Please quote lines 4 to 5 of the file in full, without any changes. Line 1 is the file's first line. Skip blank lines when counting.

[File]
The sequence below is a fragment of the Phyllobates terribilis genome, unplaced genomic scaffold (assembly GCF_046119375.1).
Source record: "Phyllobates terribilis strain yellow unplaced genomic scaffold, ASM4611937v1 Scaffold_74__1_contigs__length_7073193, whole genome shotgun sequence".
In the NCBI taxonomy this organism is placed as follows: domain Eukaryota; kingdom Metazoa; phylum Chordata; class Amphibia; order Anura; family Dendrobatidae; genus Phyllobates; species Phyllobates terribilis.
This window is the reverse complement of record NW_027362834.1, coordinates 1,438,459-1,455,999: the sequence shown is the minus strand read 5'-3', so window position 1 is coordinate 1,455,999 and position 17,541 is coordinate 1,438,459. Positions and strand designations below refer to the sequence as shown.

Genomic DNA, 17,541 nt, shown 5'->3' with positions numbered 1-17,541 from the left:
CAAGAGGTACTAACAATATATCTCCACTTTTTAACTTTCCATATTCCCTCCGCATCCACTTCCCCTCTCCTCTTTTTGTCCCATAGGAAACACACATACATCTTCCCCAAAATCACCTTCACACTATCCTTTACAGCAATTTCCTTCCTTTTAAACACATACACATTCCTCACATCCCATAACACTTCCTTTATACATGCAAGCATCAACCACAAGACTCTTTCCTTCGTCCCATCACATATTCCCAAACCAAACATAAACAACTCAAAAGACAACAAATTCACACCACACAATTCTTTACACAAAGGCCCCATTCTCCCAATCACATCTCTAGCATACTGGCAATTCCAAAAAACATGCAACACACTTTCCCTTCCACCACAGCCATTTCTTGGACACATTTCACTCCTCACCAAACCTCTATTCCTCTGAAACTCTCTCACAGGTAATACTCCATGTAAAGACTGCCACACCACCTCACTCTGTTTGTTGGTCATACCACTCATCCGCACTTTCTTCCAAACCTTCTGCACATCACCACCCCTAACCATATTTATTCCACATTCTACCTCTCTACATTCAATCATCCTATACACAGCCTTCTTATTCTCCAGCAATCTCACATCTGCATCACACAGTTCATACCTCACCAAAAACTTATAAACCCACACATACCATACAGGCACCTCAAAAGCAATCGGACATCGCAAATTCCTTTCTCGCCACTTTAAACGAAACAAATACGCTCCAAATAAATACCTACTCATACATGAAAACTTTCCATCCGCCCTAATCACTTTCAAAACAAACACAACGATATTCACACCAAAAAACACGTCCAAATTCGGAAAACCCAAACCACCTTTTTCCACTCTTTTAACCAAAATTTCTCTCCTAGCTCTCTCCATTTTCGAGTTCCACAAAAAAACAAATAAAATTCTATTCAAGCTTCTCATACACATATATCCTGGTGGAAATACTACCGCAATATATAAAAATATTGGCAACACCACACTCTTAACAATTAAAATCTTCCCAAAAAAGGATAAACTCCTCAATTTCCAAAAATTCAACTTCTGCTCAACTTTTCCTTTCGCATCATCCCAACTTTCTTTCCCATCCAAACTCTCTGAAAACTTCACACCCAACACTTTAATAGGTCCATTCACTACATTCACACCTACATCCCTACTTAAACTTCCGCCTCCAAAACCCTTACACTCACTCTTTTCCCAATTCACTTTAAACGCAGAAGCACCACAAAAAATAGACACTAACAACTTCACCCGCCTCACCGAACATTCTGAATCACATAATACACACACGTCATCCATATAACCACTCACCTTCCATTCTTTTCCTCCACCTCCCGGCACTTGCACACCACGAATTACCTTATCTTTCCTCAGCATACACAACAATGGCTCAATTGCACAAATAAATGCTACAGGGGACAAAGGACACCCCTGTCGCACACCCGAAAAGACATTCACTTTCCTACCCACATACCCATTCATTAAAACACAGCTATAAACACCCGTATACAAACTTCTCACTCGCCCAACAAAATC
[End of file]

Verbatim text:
This window is the reverse complement of record NW_027362834.1, coordinates 1,438,459-1,455,999: the sequence shown is the minus strand read 5'-3', so window position 1 is coordinate 1,455,999 and position 17,541 is coordinate 1,438,459. Positions and strand designations below refer to the sequence as shown.

Genomic DNA, 17,541 nt, shown 5'->3' with positions numbered 1-17,541 from the left: